Wireless Resource Allocation among Cooperative Relays and Non-cooperative Agents

Public Deposited

This thesis focuses on resource allocation in wireless communication and networking. Resource allocation has been studied widely, for example, to maximize the system-wide throughput or to minimize the average delay per user. Moreover, the utility-based framework is becoming an important tool for addressing fairness and Quality-of-Service (QoS) for individual users. With this framework, therefore, we study wireless resource allocation for relay extensions in a cellular network and dynamic spectrum sharing among non-cooperative agents. In the first part of the thesis, we study the centralized resource allocation problems among cooperative agents. Especially, the relay extension in a cellular network is focused on, including in-band relays in <em>IEEE</em> 802.16j and out-of-band relays with Wi-Fi access points. Here, the base station optimizes the time or power allocation such that total throughput for data traffic or total number of active users for voice traffic is Maximized. For the cases considered, a significant gain for both data traffic and voice traffic is obtained. In the second part of the thesis, dynamic spectrum sharing with distributed resource allocation is considered with an emphasis on the development of mechanisms and their performance. First, we consider an ``AP deployment'' game in the commons model and show that there exists a Nash equilibrium which is efficient. In addition, we address the limitations of the commons model when interference is severe. Second, we study two auction mechanisms for resource allocation in a peer-to-peer network: The sequential second-price auction and the ``Fallback'' auction. For the sequential auction, the resource is divided into $n$ units and each unit is auctioned off sequentially according to a second-price auction. The worst-case efficiency of the sequential auction is shown to be lower bounded by $1-e^{-1}$ for a bandwidth allocation and upper bounded by $1/n$ for a power allocation. Because of the low worst-case efficiency for power allocation and the impracticality of the complete information assumption in the sequential auction, we discuss a Fallback auction, which modifies Ausubel's ascending auction. With an increasing convex utility of one agent due to interference, we show that the Fallback auction for power allocation achieves a stable outcome with minimum revenue to the seller in the core.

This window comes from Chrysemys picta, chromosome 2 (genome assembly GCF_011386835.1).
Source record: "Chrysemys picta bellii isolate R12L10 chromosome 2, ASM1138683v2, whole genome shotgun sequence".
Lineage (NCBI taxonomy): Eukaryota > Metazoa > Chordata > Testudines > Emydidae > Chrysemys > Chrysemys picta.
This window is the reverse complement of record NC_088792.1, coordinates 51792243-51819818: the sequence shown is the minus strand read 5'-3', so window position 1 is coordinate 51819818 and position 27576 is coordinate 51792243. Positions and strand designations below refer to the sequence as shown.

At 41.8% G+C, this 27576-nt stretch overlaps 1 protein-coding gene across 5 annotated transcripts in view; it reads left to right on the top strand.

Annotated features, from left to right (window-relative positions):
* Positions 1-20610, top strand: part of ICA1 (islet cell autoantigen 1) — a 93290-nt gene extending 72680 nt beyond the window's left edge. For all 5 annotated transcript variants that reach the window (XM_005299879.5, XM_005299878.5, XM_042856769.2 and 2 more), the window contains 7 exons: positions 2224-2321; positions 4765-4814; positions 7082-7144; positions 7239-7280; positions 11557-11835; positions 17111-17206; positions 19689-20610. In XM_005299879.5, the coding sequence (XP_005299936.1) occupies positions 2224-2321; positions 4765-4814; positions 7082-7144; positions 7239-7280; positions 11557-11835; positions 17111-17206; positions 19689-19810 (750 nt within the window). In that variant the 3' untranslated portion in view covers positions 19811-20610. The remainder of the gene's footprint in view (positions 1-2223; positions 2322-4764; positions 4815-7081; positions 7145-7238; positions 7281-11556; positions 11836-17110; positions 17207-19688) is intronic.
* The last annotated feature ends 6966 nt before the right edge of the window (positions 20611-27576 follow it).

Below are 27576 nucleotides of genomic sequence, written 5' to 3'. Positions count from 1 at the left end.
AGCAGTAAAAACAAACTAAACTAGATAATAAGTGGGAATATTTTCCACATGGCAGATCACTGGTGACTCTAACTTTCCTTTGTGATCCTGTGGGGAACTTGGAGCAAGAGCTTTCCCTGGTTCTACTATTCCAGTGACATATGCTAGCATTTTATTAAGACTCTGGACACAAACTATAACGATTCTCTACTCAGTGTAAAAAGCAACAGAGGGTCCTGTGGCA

Last modified
  • 09/20/2018
Date created
Resource type
Rights statement